Publisher: American Association for the Advancement of Science
    Countries: France, United Kingdom, United Kingdom, United Kingdom
    Project: NIH | MIDAS Center for Communic... (1U54GM088558-01)

    The ongoing COVID-19 outbreak has expanded rapidly throughout China. Major behavioral, clinical, and state interventions are underway currently to mitigate the epidemic and prevent the persistence of the virus in human populations in China and worldwide. It remains unclear how these unprecedented interventions, including travel restrictions, have affected COVID-19 spread in China. We use real-time mobility data from Wuhan and detailed case data including travel history to elucidate the role of case importation on transmission in cities across China and ascertain the impact of control measures. Early on, the spatial distribution of COVID-19 cases in China was well explained by human mobility data. Following the implementation of control measures, this correlation dropped and growth rates became negative in most locations, although shifts in the demographics of reported cases are still indicative of local chains of transmission outside Wuhan. This study shows that the drastic control measures implemented in China have substantially mitigated the spread of COVID-19. One sentence summary: The spread of COVID-19 in China was driven by human mobility early on and mitigated substantially by drastic control measures implemented since the end of January.

  • Open Access English
    Authors: 
    Achraf Ammar; Michael Brach; Khaled Trabelsi; Hamdi Chtourou; Omar Boukhris; Liwa Masmoudi; Bassem Bouaziz; Ellen Bentlage; Daniella How; Mona A. Ahmed; +47 more
    Publisher: HAL CCSD
    Country: France

    AbstractBackgroundPublic health recommendations and governmental measures during the COVID-19 pandemic have enforced numerous restrictions on daily living including social distancing, isolation and home confinement. While these measures are imperative to abate the spreading of COVID-19, the impact of these restrictions on health behaviours and lifestyle at home is undefined. Therefore, an international online survey was launched in April 2020 in seven languages to elucidate the behavioral and lifestyle consequences of COVID-19 restrictions. This report presents the preliminary results from the first thousand responders on physical activity (PA) and nutrition behaviours.MethodsThirty-five research organisations from Europe, North-Africa, Western Asia and the Americas promoted the survey through their networks to the general society, in English, German, French, Arabic, Spanish, Portugese, and Slovenian languages. Questions were presented in a differential format with questions related to responses “before” and “during” confinement conditions.Results1047 replies (54% women) from Asia (36%), Africa (40%), Europe (21%) and other (3%) were included into a general analysis. The COVID-19 home confinement had a negative effect on all intensities of PA (vigorous, moderate, walking and overall). Conversely, daily sitting time increased from 5 to 8 hours per day. Additionally, food consumption and meal patterns (the type of food, eating out of control, snacks between meals, number of meals) were more unhealthy during confinement with only alcohol binge drink decreasing significantly.ConclusionWhile isolation is a necessary measure to protect public health, our results indicate that it alters physical activity and eating behaviours in a direction that would compromise health. A more detailed analysis of survey data will allow for a segregation of these responses in different age groups, countries and other subgroups which will help develop bespoke interventions to mitigate the negative lifestyle behaviors manifest during the COVID-19 confinement.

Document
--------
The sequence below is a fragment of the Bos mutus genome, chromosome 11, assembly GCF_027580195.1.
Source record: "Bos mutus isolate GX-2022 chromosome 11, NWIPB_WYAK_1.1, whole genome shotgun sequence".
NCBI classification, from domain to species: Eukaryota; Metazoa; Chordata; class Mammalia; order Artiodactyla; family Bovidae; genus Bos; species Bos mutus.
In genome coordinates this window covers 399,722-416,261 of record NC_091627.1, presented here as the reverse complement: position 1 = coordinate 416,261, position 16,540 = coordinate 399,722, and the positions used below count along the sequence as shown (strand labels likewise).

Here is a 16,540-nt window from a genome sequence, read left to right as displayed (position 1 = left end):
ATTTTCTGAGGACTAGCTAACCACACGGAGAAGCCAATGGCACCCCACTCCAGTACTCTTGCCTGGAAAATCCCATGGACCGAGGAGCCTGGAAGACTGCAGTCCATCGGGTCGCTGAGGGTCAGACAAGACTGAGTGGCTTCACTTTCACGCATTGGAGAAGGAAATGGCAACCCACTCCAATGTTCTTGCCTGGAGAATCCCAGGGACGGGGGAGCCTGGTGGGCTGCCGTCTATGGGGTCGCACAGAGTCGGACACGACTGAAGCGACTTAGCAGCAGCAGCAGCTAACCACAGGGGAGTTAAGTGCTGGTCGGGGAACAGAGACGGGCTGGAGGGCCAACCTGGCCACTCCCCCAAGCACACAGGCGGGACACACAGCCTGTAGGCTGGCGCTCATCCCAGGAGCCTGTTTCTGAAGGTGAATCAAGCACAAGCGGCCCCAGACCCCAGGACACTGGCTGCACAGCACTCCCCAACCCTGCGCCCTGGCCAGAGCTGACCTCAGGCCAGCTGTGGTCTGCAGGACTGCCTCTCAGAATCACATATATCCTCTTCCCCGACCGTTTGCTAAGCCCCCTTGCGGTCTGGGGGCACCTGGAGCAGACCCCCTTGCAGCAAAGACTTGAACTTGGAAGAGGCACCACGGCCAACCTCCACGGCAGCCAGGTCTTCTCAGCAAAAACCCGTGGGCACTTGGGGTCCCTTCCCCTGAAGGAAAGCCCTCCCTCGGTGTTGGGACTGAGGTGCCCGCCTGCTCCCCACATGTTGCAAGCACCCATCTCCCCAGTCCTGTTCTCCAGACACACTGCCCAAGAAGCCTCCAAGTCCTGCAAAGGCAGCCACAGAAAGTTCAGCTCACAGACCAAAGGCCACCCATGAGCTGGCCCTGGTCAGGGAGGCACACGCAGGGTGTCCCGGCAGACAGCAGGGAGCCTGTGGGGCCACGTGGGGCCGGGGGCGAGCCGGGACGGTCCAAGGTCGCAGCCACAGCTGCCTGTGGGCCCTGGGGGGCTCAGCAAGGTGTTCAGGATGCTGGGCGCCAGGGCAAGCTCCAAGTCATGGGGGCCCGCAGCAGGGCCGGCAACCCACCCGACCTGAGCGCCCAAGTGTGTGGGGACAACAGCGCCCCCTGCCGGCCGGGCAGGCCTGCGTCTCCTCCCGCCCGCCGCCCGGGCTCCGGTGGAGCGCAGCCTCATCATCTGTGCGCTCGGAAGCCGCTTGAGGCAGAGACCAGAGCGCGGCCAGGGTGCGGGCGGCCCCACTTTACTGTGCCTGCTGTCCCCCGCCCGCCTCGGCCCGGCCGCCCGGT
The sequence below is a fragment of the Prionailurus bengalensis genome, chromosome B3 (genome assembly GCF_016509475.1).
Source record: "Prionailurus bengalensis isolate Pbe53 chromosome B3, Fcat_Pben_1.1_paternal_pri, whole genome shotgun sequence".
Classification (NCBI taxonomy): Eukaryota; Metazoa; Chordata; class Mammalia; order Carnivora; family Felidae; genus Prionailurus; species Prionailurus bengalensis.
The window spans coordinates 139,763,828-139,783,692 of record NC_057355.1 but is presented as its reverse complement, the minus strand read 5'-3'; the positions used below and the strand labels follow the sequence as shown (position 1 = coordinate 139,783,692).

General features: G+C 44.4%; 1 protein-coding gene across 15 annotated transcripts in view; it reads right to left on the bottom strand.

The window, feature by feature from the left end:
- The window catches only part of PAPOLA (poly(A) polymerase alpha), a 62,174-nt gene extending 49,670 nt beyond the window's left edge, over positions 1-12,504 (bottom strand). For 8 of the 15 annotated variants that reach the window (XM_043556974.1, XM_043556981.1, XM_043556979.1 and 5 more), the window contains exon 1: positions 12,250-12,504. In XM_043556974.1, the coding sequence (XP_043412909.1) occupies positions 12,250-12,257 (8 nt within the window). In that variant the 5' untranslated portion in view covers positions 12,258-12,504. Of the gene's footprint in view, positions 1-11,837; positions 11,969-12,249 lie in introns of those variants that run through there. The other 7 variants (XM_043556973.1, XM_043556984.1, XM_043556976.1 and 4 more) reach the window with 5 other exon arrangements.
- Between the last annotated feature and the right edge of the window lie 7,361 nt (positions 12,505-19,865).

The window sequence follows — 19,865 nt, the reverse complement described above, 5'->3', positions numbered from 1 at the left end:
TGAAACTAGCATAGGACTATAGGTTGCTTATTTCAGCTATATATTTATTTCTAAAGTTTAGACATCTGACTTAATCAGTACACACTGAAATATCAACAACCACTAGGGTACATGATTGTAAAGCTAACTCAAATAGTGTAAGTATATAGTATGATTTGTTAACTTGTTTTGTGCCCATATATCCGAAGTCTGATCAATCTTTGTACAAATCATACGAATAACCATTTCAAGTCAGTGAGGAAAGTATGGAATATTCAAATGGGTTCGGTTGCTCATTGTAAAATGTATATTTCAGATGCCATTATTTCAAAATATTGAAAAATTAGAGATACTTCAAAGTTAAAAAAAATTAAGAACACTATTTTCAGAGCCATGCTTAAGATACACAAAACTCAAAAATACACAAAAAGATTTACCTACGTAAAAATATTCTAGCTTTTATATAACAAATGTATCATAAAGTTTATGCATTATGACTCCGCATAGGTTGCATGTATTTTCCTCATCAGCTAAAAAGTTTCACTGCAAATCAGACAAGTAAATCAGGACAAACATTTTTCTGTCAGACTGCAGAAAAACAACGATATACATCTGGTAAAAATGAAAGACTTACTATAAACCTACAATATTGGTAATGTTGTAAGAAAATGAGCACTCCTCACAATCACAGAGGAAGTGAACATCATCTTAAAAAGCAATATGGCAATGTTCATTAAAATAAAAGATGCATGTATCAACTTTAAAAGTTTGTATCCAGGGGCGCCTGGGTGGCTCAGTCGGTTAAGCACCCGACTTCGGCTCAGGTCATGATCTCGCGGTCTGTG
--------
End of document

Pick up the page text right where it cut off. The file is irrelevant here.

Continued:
• Open Access English
    Authors: 
    Cyril Fersing; Clotilde Boudot; Julien Pedron; Sébastien Hutter; Nicolas Primas; Caroline Castera-Ducros; Sandra Bourgeade-Delmas; Alix Sournia-Saquet; Alain Moreau; Anita Cohen; +11 more
    Publisher: HAL CCSD
    Country: France

    International audience; Based on a previously identified antileishmanial 6,8-dibromo-3-nitroimidazo[1,2-a]pyridine derivative, a Suzuki-Miyaura coupling reaction at position 8 of the scaffold was studied and optimized from a 8-bromo-6-chloro-3-nitroimidazo[1,2-a]pyridine substrate. Twenty-one original derivatives were prepared, screened in vitro for activity against L. infantum axenic amastigotes and T. brucei brucei trypomastigotes and evaluated for their cytotoxicity on the HepG2 human cell line. Thus, 7 antileishmanial hit compounds were identified, displaying IC50 values in the 1.1-3 μM range. Compounds 13 and 23, the 2 most selective molecules (SI = >18 or >17) were additionally tested on both the promastigote and intramacrophage amastigote stages of L. donovani. The two molecules presented a good activity (IC50 = 1.2-1.3 μM) on the promastigote stage but only molecule 23, bearing a 4-pyridinyl substituent at position 8, was active on the intracellular amastigote stage, with a good IC50 value (2.3 μM), slightly lower than the one of miltefosine (IC50 = 4.3 μM). The antiparasitic screening also revealed 8 antitrypanosomal hit compounds, including 14 and 20, 2 very active (IC50 = 0.04-0.16 μM) and selective (SI = >313 to 550) molecules toward T. brucei brucei, in comparison with drug-candidate fexinidazole (IC50 = 0.6 & SI > 333) or reference drugs suramin and eflornithine (respective IC50 = 0.03 and 13.3 μM). Introducing an aryl moiety at position 8 of the scaffold quite significantly increased the antitrypanosomal activity of the pharmacophore. Antikinetoplastid molecules 13, 14, 20 and 23 were assessed for bioactivation by parasitic nitroreductases (either in L. donovani or in T. brucei brucei), using genetically modified parasite strains that over-express NTRs: all these molecules are substrates of type 1 nitroreductases (NTR1), such as those that are responsible for the bioactivation of fexinidazole. Reduction potentials measured for these 4 hit compounds were higher than that of fexinidazole (-0.83 V), ranging from -0.70 to -0.64 V.